Are we a people of action or a group of whiners? Do we sit and worry, or do we get up and do something about our problems?
Zerubbabel had driven the primary group back to Jerusalem in 537 B.C. (Ezra 1:2) Ezra followed with the second gathering in 458 B.C. (Ezra 7) Now, Nehemiah was currently driving the third group to Jerusalem (445 B.C.). Following a three-month venture, he showed up to see a finished Temple and got familiar with other people who had come back to their country. In any case, Nehemiah found a disrupted people and an exposed city without any walls to secure it.
Prior to the exile, Jerusalem had its own language, military, king, and character. At present, it had none of those. The Jewish people needed was someone to lead them, and there was nobody there to give them that leadership or to show them where to begin or what course to take. When Nehemiah showed up, he started a “simple” program.
He set up a reasonable arrangement of the government to help with the people’s physical needs and began the revamping of the walls. Likewise, he tended to their spiritual needs by revamping broken lives. Nehemiah is a model of submitted, God respecting administration, and his book contains numerous examples that apply today.
In verses 1-5:
Nehemiah was concerned because Jerusalem was the Jewish peoples blessed and holy city. As Judah's capital, it spoke to their national character, and God favored the Temple with his presence. The Jewish history focused on the city since Abraham offered blessings to Melchizedek (Genesis 14:17-20) until the Temple had been built by Solomon (1 Kings 7:51). Nehemiah adored the city although he lived most of his life in bondage. He wanted to rejoin the Jewish people and to eliminate the disgrace of the deteriorated walls. Thusly, God would be celebrated, and His power and presence would be among His people.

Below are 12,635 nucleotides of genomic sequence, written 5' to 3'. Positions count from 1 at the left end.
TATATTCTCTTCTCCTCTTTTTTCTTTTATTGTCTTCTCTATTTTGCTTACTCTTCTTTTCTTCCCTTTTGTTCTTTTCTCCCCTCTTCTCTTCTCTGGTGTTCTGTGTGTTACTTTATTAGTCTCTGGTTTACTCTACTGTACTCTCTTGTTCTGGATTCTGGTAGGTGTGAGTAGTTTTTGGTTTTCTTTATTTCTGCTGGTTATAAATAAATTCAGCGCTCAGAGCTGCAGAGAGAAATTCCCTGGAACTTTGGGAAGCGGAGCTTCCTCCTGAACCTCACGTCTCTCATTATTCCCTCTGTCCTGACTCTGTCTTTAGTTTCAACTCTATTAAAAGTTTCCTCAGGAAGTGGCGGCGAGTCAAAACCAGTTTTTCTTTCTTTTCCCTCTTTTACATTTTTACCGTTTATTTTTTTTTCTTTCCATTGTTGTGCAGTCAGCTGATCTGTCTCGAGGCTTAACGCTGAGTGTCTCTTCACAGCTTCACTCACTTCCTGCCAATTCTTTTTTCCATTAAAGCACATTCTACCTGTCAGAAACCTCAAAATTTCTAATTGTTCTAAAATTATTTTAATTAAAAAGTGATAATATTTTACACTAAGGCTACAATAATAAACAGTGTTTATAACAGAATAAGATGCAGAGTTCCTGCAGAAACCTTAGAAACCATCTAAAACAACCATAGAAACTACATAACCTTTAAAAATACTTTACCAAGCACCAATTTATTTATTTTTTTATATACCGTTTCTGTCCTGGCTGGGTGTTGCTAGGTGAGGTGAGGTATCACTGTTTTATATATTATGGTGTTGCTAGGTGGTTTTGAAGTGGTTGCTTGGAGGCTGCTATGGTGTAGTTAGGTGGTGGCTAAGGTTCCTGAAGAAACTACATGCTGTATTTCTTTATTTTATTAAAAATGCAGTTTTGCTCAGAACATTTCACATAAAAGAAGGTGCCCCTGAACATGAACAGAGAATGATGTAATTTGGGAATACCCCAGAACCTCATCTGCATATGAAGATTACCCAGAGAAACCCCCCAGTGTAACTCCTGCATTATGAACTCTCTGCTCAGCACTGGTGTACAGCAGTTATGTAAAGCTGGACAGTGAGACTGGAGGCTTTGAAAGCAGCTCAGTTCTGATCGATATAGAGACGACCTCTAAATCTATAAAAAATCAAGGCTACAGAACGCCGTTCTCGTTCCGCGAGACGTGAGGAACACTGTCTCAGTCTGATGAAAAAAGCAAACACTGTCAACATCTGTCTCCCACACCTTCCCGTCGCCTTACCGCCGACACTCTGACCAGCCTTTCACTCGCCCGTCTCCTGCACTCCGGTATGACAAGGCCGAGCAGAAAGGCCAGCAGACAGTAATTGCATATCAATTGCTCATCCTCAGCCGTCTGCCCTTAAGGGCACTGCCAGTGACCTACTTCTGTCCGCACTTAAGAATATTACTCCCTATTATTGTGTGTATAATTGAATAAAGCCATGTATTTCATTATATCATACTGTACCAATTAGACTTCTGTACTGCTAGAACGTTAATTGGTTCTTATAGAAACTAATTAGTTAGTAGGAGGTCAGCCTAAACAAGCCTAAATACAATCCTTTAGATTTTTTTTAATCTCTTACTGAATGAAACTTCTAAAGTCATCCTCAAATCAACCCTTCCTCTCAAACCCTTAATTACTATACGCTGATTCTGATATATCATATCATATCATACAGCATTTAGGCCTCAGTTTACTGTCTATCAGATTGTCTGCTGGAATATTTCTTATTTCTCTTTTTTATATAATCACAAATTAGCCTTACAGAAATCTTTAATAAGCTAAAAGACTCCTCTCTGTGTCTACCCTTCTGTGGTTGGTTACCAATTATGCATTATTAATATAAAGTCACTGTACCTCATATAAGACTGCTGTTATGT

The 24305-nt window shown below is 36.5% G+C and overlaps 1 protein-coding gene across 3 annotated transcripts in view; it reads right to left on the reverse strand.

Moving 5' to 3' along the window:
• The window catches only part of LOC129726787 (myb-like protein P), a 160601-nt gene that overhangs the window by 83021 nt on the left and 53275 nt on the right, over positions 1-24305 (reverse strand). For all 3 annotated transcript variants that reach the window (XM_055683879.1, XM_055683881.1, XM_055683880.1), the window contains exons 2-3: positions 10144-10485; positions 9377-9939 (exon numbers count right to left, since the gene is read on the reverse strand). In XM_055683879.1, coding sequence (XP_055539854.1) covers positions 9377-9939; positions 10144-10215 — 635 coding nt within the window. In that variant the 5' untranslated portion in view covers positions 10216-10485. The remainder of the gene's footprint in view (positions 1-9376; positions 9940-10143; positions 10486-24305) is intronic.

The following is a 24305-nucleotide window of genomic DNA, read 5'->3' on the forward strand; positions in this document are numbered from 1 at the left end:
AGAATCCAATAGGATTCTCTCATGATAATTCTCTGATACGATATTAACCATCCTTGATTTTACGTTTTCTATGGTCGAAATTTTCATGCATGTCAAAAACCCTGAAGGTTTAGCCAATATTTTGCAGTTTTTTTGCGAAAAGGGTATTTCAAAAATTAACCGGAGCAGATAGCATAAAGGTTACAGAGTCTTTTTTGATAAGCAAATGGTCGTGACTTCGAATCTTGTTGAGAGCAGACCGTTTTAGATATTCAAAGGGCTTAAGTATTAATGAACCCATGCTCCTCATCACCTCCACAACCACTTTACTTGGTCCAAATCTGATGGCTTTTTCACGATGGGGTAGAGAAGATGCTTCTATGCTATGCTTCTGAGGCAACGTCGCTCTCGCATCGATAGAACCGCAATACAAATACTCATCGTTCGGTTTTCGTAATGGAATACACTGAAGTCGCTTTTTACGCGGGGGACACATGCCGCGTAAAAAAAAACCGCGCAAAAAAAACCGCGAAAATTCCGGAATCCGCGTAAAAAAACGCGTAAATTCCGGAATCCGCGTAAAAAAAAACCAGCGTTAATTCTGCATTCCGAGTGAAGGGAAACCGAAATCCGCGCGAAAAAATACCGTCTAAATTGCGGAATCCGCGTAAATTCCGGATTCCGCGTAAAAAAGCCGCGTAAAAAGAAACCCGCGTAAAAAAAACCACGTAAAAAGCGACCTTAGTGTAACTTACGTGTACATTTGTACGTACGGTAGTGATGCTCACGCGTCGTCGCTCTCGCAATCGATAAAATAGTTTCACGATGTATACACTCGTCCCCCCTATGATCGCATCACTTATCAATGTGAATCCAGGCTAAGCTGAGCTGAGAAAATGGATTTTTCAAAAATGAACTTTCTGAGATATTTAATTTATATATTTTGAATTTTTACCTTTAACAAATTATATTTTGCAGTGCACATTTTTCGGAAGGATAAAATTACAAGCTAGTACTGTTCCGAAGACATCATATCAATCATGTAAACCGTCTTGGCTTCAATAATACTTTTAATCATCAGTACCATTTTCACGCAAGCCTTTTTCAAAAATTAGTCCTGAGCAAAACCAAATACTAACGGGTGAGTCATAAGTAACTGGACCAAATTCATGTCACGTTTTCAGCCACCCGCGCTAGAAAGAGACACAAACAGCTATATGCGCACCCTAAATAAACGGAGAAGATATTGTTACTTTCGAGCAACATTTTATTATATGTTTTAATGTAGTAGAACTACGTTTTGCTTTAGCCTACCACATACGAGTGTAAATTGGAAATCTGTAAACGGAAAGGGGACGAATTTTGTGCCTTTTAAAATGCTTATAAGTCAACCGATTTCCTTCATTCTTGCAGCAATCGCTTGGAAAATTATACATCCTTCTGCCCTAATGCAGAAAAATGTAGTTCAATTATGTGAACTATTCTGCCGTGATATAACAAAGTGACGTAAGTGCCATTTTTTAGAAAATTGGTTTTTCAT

Nehemiah was lamented and cried when he found out about the status of Jerusalem's walls. For what reason would he be and feel this way? Walls were fundamental back then, they offered security and symbolized peace, harmony, and might.
Furthermore, a past proclamation would not permit Jewish people to modify the walls (Ezra 4:6-23). Nehemiah did not harp on the negative, he cried out to God in petition. He searched for approaches to improve the circumstance by observing his assets of organization, knowledge, and experience. At the point when sad news comes to us, we ought to pray first, then look for avenues to move vigorously, and by helping the individuals who need it.
In verses 6-11:
Nehemiah had a burden for the people. He did not wallow in self-pity, but rather, he fasted and appealed to God for many days. He communicated his distress for Israeli's transgressions and wanted that Jerusalem would wake up with reverence for the one genuine God.
Nehemiah exhibited the components of powerful supplication:
Sincere petitions can help explain:
Before the finish of Nehemiah's supplication (Nehemiah 1:11), he recognized what move he had to make. When God's people ask in prayer, the right decisions fall into legitimate viewpoint, and proper activities will follow. What should we do when we witness something like this? We should pray to God earnestly, open our hearts and minds to God, and speak from the heart, and not in a ritual prayer.
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